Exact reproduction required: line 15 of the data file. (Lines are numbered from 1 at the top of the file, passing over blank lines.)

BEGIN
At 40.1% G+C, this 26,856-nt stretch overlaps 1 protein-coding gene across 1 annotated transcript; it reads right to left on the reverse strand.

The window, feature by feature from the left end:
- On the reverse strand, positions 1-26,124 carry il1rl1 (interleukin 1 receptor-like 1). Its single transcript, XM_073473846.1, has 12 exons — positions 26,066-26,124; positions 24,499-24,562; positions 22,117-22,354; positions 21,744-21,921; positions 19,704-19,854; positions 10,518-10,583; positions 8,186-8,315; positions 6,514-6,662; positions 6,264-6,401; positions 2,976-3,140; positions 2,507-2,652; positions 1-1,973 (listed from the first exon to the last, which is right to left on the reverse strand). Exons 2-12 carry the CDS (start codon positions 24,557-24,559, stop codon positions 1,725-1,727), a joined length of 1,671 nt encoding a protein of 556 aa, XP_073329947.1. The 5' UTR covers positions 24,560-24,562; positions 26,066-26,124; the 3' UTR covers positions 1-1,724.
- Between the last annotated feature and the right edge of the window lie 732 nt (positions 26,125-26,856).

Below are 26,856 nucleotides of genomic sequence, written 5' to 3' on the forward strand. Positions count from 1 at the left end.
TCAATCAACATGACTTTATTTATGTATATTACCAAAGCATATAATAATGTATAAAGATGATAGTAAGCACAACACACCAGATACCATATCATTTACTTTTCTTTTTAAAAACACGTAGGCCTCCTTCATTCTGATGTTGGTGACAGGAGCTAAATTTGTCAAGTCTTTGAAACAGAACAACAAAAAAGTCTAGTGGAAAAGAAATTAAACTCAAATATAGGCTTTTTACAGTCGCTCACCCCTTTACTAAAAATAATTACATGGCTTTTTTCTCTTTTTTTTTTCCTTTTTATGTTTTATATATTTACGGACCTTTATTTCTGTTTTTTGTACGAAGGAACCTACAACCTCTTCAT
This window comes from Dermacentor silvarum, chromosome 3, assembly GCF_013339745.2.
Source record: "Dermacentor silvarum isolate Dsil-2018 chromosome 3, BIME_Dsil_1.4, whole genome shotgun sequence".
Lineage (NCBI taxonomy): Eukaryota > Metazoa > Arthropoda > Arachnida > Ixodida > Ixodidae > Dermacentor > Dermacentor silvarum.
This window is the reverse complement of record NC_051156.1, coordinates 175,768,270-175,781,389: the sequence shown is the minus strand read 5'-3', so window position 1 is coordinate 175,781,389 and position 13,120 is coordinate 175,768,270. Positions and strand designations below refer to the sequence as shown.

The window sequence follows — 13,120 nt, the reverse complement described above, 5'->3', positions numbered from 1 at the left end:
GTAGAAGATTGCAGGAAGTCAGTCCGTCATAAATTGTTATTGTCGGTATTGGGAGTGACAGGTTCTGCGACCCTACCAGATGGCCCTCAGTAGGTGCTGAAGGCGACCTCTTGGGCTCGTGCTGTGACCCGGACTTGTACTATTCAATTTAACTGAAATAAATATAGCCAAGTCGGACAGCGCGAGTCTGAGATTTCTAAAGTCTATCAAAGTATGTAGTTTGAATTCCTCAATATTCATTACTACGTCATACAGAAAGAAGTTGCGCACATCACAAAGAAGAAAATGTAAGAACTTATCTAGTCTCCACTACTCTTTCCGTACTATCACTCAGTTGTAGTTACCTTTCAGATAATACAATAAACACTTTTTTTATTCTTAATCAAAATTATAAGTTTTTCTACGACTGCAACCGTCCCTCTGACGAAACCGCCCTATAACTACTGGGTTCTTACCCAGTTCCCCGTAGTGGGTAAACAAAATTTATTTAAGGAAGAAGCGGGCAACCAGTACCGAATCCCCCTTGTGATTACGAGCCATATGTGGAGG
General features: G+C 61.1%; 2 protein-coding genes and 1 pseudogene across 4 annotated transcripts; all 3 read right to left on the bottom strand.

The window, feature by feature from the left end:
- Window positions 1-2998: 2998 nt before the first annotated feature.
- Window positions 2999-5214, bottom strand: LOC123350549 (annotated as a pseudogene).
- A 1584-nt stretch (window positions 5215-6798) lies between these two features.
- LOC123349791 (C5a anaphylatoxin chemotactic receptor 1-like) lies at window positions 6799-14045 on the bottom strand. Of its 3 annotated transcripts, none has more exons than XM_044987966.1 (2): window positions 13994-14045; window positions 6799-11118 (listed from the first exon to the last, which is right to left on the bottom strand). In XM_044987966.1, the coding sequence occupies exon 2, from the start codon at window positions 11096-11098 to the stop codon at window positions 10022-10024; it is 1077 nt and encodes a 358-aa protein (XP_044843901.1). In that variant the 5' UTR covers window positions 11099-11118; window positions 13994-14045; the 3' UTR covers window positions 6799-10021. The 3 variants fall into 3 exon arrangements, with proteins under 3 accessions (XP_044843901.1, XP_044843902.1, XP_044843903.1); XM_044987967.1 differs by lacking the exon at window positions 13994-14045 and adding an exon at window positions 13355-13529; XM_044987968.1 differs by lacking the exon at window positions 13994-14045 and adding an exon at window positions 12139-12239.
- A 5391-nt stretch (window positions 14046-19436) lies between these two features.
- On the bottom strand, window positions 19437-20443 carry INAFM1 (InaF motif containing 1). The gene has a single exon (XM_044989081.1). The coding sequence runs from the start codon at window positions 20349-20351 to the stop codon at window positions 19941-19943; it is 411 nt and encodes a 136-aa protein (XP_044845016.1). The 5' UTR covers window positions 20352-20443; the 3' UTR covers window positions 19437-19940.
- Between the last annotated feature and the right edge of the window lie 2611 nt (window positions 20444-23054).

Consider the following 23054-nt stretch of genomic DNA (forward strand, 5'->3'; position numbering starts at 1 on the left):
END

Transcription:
- Window positions 1-2998: 2998 nt before the first annotated feature.